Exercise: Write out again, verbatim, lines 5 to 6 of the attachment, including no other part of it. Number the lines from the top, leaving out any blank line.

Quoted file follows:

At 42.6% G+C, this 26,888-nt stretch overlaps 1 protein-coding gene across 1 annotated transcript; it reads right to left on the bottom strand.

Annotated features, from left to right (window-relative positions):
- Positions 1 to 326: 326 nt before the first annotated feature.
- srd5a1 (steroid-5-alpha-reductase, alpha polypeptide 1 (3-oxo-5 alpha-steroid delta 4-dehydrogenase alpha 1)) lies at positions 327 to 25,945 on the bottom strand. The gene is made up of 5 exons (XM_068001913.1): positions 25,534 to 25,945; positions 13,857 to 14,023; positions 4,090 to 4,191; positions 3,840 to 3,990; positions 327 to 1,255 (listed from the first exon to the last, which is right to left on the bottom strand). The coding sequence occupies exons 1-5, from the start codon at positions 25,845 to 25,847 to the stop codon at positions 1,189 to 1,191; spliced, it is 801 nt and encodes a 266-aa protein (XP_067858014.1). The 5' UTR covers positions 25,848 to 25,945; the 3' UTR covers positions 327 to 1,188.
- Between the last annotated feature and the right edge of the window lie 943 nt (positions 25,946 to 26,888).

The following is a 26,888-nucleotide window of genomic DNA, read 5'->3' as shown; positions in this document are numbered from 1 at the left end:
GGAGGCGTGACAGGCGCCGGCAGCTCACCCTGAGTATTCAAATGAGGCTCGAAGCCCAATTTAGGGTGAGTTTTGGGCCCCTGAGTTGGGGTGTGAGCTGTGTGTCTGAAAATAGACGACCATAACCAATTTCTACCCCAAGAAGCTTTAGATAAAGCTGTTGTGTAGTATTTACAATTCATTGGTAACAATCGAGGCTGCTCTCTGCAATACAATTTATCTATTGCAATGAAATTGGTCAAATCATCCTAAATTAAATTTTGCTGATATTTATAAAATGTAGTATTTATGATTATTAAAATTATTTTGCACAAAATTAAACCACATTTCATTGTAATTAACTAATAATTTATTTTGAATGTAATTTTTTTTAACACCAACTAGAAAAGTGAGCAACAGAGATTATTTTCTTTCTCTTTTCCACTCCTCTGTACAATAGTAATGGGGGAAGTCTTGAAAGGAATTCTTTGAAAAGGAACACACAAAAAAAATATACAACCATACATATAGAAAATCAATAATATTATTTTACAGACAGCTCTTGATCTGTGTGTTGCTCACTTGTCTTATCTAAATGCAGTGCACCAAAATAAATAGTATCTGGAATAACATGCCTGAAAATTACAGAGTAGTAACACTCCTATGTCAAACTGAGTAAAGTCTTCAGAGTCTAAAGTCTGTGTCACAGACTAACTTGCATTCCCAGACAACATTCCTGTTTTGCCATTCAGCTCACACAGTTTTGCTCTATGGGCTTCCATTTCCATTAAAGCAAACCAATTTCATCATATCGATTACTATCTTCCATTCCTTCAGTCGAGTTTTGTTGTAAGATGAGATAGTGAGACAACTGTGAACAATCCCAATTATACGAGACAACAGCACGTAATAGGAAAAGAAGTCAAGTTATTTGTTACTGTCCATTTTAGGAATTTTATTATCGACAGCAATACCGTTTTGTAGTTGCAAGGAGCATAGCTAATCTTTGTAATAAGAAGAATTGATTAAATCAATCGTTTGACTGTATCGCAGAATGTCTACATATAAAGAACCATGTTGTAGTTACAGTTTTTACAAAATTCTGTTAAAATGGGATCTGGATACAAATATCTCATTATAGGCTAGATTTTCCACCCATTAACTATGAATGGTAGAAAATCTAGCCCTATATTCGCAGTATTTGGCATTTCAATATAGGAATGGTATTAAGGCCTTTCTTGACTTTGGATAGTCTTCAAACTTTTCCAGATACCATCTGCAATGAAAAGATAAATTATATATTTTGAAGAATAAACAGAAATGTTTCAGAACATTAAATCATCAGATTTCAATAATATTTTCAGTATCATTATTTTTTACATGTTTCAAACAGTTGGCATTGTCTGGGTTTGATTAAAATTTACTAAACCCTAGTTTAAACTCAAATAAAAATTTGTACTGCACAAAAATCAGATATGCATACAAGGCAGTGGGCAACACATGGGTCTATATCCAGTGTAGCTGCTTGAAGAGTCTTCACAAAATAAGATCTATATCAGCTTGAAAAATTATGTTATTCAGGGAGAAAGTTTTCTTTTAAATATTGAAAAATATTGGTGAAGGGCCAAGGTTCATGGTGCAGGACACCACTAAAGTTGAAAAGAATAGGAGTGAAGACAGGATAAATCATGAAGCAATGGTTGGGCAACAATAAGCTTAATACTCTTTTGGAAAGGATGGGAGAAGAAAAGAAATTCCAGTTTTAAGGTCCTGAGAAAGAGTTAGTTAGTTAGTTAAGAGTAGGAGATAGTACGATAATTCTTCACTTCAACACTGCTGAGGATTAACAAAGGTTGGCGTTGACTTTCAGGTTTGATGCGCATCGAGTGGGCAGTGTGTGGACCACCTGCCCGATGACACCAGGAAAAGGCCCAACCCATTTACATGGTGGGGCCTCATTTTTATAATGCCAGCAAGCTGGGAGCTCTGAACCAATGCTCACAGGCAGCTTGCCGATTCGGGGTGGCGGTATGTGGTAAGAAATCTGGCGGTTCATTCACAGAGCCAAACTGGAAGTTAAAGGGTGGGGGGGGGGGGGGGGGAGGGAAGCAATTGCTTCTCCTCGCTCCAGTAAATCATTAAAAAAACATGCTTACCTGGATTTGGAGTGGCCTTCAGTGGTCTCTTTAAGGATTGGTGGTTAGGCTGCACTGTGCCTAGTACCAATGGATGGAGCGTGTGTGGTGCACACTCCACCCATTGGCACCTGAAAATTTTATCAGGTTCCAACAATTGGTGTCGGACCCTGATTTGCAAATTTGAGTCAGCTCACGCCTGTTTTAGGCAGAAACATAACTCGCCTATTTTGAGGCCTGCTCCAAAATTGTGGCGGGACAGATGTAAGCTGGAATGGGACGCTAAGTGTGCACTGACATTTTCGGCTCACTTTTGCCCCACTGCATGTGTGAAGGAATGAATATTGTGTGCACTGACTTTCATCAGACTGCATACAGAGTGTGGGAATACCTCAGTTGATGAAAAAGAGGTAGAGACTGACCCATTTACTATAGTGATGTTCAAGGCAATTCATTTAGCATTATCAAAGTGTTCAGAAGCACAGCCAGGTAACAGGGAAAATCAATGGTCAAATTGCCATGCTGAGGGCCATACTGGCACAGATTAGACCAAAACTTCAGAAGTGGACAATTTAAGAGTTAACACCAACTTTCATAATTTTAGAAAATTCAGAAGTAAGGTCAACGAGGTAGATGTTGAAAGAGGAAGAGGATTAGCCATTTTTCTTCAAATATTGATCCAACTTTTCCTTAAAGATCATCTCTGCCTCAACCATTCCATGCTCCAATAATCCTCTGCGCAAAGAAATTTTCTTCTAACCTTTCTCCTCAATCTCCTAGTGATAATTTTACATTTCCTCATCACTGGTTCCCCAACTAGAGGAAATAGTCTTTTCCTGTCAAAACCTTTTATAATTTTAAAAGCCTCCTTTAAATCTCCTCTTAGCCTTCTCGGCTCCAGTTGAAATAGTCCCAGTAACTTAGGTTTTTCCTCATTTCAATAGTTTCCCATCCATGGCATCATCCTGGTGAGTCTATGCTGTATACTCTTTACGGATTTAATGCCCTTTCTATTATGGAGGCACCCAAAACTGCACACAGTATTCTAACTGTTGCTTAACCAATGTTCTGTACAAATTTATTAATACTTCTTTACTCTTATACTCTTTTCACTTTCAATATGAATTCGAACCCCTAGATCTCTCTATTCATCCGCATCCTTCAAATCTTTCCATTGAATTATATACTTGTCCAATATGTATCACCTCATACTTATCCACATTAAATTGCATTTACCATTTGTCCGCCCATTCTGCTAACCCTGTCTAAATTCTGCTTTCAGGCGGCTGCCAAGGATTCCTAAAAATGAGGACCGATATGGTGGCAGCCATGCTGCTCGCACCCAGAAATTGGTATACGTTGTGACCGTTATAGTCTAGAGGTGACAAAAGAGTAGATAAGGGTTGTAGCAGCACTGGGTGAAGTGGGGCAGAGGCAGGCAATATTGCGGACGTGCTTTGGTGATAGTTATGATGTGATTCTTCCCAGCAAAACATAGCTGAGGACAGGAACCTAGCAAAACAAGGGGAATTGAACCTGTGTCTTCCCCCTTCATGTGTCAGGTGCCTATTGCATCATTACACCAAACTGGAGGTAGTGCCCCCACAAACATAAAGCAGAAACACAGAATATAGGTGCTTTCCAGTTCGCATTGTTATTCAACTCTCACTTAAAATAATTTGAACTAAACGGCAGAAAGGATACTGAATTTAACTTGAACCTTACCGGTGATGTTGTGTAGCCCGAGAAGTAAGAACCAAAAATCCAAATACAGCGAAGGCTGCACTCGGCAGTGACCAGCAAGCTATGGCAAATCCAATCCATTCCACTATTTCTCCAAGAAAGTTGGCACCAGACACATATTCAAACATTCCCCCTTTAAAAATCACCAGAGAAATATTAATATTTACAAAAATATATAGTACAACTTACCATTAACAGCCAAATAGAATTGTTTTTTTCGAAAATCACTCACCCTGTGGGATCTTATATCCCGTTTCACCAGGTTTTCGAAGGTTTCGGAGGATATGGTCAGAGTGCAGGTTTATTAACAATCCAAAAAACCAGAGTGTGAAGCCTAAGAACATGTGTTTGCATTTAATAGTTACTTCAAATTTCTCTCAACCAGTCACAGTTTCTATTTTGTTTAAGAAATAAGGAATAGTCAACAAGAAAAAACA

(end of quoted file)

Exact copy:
- Between the last annotated feature and the right edge of the window lie 943 nt (positions 25,946 to 26,888).

The following is a 26,888-nucleotide window of genomic DNA, read 5'->3' as shown; positions in this document are numbered from 1 at the left end: